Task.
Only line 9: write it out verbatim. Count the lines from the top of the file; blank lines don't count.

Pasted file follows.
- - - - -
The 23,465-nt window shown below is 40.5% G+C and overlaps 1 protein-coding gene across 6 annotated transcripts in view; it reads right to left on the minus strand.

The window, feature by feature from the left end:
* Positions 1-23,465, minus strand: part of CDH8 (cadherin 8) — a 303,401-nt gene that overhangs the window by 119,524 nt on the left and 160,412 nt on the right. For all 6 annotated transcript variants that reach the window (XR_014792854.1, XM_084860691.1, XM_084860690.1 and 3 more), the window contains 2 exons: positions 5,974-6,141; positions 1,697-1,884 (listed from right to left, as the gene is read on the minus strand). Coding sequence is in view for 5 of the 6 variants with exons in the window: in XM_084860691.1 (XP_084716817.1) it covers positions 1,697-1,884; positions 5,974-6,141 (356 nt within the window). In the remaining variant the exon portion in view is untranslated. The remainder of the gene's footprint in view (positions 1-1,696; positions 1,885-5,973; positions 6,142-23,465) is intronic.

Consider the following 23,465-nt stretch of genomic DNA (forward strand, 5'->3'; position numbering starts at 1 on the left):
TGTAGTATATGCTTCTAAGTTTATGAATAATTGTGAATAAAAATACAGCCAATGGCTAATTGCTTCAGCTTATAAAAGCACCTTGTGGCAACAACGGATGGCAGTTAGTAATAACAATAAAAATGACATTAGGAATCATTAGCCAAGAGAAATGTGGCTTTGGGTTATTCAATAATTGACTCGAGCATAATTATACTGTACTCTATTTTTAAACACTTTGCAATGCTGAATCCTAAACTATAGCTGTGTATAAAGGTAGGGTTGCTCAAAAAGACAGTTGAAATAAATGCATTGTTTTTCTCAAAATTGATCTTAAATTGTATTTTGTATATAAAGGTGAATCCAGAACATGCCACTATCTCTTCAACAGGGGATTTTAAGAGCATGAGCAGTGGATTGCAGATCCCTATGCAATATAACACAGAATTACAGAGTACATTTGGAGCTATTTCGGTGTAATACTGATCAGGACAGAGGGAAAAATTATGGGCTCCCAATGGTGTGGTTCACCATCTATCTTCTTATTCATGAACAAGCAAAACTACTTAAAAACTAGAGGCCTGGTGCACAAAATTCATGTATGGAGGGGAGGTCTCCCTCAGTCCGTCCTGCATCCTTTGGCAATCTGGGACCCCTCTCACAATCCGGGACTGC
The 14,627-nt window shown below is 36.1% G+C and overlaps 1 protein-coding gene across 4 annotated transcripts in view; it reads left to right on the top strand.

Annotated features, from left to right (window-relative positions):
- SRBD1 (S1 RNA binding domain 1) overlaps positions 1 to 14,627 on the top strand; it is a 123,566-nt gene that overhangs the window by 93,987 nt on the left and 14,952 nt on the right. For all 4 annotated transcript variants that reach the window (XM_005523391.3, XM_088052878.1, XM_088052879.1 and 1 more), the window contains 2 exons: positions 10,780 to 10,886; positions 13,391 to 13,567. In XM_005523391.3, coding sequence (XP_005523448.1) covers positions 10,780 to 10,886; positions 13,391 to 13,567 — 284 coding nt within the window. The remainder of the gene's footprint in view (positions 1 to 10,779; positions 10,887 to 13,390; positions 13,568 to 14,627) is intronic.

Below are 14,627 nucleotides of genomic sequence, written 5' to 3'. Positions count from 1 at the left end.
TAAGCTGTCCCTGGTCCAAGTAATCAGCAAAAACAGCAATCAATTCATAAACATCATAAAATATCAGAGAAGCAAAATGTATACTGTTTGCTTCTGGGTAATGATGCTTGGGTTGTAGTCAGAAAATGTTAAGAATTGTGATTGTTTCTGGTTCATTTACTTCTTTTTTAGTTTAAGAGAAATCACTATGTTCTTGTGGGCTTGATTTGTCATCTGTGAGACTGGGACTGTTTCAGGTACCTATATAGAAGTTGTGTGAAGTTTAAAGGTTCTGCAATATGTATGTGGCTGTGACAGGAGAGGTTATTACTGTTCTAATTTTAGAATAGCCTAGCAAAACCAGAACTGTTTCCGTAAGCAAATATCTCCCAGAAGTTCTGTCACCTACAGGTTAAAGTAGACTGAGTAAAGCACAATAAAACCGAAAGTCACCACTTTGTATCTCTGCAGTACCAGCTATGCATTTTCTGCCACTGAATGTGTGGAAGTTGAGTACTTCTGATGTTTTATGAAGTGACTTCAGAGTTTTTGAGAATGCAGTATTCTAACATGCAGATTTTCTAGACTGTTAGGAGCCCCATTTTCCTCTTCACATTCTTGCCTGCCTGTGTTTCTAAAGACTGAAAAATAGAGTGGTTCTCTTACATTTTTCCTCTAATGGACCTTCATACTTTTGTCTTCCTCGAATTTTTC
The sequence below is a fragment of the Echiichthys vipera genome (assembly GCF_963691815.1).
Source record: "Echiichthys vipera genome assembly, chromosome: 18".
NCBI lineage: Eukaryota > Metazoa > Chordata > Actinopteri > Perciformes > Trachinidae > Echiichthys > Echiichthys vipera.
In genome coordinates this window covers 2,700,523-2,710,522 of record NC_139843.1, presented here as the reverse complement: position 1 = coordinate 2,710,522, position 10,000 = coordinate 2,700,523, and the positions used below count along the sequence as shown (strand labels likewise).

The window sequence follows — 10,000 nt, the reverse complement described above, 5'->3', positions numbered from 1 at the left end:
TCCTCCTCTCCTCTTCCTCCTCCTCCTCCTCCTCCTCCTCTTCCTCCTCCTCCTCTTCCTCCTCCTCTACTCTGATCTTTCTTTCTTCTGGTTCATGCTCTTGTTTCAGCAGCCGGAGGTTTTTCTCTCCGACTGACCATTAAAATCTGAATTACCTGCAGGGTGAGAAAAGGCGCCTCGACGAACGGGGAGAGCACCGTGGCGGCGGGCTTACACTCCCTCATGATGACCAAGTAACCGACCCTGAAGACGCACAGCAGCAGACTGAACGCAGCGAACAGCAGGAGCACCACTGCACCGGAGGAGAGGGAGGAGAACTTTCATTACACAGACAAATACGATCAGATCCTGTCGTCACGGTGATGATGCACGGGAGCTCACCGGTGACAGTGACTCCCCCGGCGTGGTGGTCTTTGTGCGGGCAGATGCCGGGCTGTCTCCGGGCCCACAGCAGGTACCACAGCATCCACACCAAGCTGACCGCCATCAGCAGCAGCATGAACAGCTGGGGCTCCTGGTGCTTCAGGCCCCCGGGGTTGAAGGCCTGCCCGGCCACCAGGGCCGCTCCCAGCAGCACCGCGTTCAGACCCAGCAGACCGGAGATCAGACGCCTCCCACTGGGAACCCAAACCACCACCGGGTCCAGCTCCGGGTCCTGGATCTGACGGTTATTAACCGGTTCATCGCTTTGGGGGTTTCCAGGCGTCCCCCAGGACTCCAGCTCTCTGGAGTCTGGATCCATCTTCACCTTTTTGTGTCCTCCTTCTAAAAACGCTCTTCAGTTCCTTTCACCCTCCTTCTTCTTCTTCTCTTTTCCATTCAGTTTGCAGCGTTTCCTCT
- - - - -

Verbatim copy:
Below are 14,627 nucleotides of genomic sequence, written 5' to 3'. Positions count from 1 at the left end.